The grassroots organizing efforts of EDU's campaign were visible throughout the convention. The most confident and vocal contingent of MTA members came from Holyoke, one of the poorest and hardest-hit school districts in the state. Project Grad, a school privatization firm based in Texas, has already taken over one school and part of a second, and instituted a regime of high-stakes testing and evaluations, creating an environment that makes teachers feel they are constantly under threat.
Yet teachers, staff and parents recently won a victory when they took a proud and public stand against "data walls," which force teachers to publicly humiliate their students by showcasing their scores.
The combination of winning a victory against data walls and their disgust at the methods of Project Grad have persuaded more teachers to get involved in organizing with the union and with EDU. As Kiely explained, "In the past, there would be maybe five people at a union meeting. Now you can't find a seat. Before you had a union that didn't speak out."
Holyoke MTA members talked eloquently about how these school takeovers are negatively impacting the largely poor and immigrant communities that live in the school district.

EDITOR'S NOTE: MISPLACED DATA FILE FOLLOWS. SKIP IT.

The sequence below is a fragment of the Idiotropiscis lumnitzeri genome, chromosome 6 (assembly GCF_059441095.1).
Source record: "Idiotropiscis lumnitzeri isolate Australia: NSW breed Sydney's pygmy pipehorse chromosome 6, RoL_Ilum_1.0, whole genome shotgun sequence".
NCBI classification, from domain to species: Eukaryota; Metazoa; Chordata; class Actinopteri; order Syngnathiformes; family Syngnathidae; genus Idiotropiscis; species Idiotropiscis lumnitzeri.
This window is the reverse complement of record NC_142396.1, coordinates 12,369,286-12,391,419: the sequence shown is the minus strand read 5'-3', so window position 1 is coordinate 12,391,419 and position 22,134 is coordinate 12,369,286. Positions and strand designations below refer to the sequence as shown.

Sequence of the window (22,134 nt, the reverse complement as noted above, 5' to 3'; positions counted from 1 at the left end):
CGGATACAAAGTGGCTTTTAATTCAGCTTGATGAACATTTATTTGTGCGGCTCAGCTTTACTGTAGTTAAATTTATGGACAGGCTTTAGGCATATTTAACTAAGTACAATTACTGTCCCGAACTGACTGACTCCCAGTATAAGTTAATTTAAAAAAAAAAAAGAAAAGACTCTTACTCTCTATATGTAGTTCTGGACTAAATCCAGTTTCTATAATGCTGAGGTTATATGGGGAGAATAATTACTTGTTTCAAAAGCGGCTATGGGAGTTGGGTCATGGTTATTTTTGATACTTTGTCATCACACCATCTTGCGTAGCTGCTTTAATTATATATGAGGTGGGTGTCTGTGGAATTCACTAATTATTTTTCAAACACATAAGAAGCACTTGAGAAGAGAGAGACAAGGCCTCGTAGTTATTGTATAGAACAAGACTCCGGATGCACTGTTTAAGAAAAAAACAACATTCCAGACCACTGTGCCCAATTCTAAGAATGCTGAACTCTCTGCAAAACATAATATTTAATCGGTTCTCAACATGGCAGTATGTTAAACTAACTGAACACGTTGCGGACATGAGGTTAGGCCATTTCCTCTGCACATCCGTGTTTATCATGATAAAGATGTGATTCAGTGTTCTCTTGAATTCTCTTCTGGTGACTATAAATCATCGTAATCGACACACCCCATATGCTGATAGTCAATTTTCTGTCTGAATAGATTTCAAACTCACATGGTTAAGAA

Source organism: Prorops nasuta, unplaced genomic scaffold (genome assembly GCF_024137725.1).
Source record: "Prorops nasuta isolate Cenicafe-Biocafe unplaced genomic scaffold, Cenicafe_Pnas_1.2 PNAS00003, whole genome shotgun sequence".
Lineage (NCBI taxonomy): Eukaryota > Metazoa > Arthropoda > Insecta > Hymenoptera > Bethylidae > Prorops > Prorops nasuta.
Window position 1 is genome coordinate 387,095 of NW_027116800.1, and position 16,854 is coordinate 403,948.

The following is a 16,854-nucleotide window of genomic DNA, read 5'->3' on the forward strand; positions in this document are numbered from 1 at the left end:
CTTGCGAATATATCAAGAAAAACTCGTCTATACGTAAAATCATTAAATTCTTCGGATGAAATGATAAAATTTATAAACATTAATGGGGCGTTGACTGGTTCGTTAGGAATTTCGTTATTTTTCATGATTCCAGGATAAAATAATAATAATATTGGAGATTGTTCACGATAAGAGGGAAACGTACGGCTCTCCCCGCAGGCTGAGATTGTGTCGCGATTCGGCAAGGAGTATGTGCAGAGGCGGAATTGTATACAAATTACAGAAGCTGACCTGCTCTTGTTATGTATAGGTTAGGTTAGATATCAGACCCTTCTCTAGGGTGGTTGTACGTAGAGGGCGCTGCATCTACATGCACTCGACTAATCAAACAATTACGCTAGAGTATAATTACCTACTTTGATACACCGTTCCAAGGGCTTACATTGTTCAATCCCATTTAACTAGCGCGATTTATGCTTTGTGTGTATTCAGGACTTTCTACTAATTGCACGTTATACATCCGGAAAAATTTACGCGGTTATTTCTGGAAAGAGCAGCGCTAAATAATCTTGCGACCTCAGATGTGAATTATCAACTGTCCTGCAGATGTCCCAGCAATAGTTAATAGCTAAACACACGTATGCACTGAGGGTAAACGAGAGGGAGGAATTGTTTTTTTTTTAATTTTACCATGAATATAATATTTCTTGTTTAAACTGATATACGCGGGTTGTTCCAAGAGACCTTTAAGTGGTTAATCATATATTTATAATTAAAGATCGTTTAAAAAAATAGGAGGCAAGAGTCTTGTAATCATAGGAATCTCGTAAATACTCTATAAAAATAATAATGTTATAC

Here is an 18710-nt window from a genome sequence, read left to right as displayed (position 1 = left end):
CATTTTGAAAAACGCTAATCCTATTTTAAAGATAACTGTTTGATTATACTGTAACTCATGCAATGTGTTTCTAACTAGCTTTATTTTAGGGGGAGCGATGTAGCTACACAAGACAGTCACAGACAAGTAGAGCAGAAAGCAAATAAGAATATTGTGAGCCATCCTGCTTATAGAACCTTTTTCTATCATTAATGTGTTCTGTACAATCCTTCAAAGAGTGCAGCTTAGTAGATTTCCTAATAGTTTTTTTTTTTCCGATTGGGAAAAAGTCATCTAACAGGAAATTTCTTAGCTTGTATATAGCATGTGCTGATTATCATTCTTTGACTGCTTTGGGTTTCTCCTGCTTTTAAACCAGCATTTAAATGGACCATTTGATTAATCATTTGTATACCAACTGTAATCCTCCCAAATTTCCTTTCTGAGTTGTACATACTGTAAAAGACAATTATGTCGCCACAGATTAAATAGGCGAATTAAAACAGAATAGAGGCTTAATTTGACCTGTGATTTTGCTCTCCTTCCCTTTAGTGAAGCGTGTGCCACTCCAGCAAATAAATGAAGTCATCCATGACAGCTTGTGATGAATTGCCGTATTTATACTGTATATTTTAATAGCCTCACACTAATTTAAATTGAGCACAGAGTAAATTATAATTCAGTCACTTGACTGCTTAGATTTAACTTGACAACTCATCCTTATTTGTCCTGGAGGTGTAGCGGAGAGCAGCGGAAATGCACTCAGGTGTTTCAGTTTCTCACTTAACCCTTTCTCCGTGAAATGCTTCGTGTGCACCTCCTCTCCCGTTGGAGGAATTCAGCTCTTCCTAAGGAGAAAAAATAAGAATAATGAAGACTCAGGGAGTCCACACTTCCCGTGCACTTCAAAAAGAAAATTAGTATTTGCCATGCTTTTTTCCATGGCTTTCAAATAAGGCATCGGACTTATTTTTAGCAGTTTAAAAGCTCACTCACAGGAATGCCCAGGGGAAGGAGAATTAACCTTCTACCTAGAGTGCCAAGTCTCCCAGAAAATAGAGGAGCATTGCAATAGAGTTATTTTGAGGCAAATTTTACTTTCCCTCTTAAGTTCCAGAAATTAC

One teacher was in the midst of explaining the double standard of accountability at public schools and corporate-run turnaround schools when Massachusetts Gov. Deval Patrick arrived at the MTA event to receive the Presidential Award. Unfortunately but not surprisingly, Gov. Patrick studiously avoided addressing such concerns.
To be sure, Madeloni's victory is just the first step. Most members of the MTA don't attend the annual convention, nor are they routinely involved in the union. Only 1,200 of the MTA's 110,000 members took part in the discussions and votes regarding the future of the union.
The essential next step is for teacher activists to continue organizing in our cities and towns in order to involve more teachers, staff, parents and students in the day-to-day struggles to defend quality public education as a right for all.